Pests and Diseases: Fire Blight

After a week talking about our Lunatic Tour at Polyface Farms, it’s time to get back to gardening. While I believe that we can learn a lot about gardening from Polyface Farms, I know that you have questions about the plants that you are growing in your backyard. If you have Bradford Pears in your yard, you may be experiencing symptoms that look like this:

fire blight

This picture shows the classic case of fire blight. Fire blight is a bacterial disease that affects Bradford pear trees as well as fruit-producing pears. Its victims can also include apples, crabapples, Pyracantha and hawthornes. Fire blight gets its name from the damage that it causes: it looks like someone has gone around and set the tips of your plants on fire. The leaves turn brown and then black and the affected areas can reach a foot or more from the terminal growth tips. This damage causes a classic shepherd’s hook appearance. Fire blight can also affect the blossoms and they end up turning brown prematurely and dying. Let’s take a closer look at the life cycle of fire blight in order to understand it better.

The bacteria that causes fire blight causes cankers that generally set up shop on the trunks of the trees. These cankers weep and ooze and allow for the bacteria to be transmitted from tree to tree by insects as well as wind driven rain. Sooty mold is often seen growing near the cankers due to their sweet exudate. With the mild winter and wet spring that the Mid-Atlantic Gardening region is experiencing, fire blight infections are a common experience in a landscape still dominated by Bradford Pears. It’s one more reason to remove Bradford Pears from your landscape…or at least vow not to plant anymore.

So what can you do if your trees are infected? If the outbreak is relatively minor, you can prune out the infected branches, ensuring that you remove an additional 8″-12″ of stem below the apparent infection. Dispose of these branches in a landfill or burn them if your local conditions permit it. You can also spray your trees with a bactericide every 7-10 days from bloom time through the spring rainy season but who wants to go through all of that trouble?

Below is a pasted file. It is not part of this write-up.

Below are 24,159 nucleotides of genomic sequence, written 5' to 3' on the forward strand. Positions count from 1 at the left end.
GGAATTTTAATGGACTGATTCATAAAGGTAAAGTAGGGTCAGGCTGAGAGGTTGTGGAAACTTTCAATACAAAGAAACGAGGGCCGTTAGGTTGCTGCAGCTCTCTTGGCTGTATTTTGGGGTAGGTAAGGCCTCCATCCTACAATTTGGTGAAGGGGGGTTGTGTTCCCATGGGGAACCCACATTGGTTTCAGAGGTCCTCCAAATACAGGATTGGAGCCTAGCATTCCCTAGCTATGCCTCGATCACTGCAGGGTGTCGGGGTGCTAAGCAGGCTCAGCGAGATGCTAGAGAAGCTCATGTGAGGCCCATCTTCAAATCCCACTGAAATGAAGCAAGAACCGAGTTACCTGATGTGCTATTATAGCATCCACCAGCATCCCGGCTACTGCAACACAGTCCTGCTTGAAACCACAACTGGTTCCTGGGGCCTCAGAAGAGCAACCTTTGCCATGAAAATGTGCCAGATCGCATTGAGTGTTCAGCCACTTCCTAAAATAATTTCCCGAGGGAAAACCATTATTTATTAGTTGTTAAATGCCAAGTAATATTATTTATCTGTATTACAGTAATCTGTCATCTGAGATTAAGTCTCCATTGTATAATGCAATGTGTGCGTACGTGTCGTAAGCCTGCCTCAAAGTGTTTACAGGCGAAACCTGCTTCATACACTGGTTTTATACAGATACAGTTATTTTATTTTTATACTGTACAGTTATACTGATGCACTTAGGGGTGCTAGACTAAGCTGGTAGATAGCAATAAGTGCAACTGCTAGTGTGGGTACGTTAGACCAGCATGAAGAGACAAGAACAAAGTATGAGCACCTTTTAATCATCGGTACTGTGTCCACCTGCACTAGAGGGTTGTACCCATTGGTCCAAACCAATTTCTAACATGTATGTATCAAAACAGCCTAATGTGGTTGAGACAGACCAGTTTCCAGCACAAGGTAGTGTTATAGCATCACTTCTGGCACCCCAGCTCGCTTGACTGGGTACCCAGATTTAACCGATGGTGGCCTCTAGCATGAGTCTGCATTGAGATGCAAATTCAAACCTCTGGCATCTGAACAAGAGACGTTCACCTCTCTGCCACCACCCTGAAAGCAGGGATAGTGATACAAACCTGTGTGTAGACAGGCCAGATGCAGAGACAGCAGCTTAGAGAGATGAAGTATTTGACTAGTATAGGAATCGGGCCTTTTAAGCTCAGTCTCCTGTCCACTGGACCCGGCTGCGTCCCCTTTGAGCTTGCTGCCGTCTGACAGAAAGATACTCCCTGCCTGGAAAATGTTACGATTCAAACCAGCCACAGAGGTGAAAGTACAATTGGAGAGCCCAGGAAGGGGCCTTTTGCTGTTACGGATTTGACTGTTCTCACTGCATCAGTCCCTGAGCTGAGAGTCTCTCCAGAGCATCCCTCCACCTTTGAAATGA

The old saying that “an ounce of prevention is worth a pound of cure” certainly applies here. There are many, many varieties of apples, pears and crabapples that are resistant to fire blight. While that doesn’t mean that these varieties will never get fire blight, it does mean that they stand a fighting chance without a lot of fussing over them by you. Resistant apple varieties include Honeycrisp, Jonagold and Winesap. Resistant pear varieties include Honeysweet, Magness and Moonglow. If crabapples are more your style, consider planting Candied Apple, Louisa or Prairie Fire. Consult your local extension agent for other varieties that work well in your gardening area.

If you have experience with combating fire blight in your landscape, please leave me a comment below or e-mail me at stacey@midatlanticgardening.com. If you enjoy being part of the Mid-Atlantic Gardening community, join our e-mail list, become a fan on Facebook and follow me at Twitter. Happy gardening!

 

May 1, 2012Permalink 2 Comments

2 thoughts on “Pests and Diseases: Fire Blight

  1. I put in a couple pear trees I think about 3 years ago. They are still young, maybe 7 feet hight, and I noticed just within this past week what I think is the fire blight the picture above and what you’ve discribed in your article. I can prune it back and burn the branches but I’m afraid I’ll have to really cut up the tree bad. The other is about 40 feet away and I don’t see anything on it yet. Should I spray it with something? I live in the Ozarks in south central Missouri and I’m telling you, fruit trees and gardening in general are very hard to accomplish. I’m trying some raised bed gardening this year and if it doesn’t produce, I think I’m going to give up untill I move somewhere else. Been here 12 years, and have planted multible peach, apricot, apple and many other items and cant seem to get them past 3 or 4 years without freezing, disease or bugs destroying everything. Very frustrating. Any suggestions. Thank you for your time

    • Hi Wesley. I’m sorry it’s taken me so long to get back to you. I hate to pass you on to someone else, but I highly recommend that you consult your local Extension agent. I am not familiar with the conditions in your area but your Extension agent surely is. BUT, don’t give up on growing fruit trees. Perhaps there are better varieties suited for your area. If you’re buying from local box stores, they are just pushing whatever is on their shelves. Build a relationship with a local nursery and they will look out for you and your gardening desires. Hope that helps!

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